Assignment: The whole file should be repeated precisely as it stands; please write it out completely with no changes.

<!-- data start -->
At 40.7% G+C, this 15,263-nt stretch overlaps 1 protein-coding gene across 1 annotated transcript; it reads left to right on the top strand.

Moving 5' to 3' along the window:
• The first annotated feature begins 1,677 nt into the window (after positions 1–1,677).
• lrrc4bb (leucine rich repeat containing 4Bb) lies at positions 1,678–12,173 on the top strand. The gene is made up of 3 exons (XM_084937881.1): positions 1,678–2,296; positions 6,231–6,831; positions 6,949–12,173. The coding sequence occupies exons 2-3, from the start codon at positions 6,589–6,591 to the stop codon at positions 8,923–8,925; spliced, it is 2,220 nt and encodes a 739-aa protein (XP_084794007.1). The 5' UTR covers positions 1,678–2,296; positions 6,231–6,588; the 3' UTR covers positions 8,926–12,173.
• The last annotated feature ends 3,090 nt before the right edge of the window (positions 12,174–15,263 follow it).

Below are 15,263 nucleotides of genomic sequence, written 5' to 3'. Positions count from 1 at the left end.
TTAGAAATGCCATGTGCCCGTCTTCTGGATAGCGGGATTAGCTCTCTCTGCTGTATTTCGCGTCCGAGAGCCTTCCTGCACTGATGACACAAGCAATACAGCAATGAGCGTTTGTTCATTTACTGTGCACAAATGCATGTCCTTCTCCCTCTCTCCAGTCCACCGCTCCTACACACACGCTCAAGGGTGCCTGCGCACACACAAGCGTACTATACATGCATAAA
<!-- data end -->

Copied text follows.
At 40.7% G+C, this 15,263-nt stretch overlaps 1 protein-coding gene across 1 annotated transcript; it reads left to right on the top strand.

Moving 5' to 3' along the window:
• The first annotated feature begins 1,677 nt into the window (after positions 1–1,677).
• lrrc4bb (leucine rich repeat containing 4Bb) lies at positions 1,678–12,173 on the top strand. The gene is made up of 3 exons (XM_084937881.1): positions 1,678–2,296; positions 6,231–6,831; positions 6,949–12,173. The coding sequence occupies exons 2-3, from the start codon at positions 6,589–6,591 to the stop codon at positions 8,923–8,925; spliced, it is 2,220 nt and encodes a 739-aa protein (XP_084794007.1). The 5' UTR covers positions 1,678–2,296; positions 6,231–6,588; the 3' UTR covers positions 8,926–12,173.
• The last annotated feature ends 3,090 nt before the right edge of the window (positions 12,174–15,263 follow it).

Below are 15,263 nucleotides of genomic sequence, written 5' to 3'. Positions count from 1 at the left end.
TTAGAAATGCCATGTGCCCGTCTTCTGGATAGCGGGATTAGCTCTCTCTGCTGTATTTCGCGTCCGAGAGCCTTCCTGCACTGATGACACAAGCAATACAGCAATGAGCGTTTGTTCATTTACTGTGCACAAATGCATGTCCTTCTCCCTCTCTCCAGTCCACCGCTCCTACACACACGCTCAAGGGTGCCTGCGCACACACAAGCGTACTATACATGCATAAA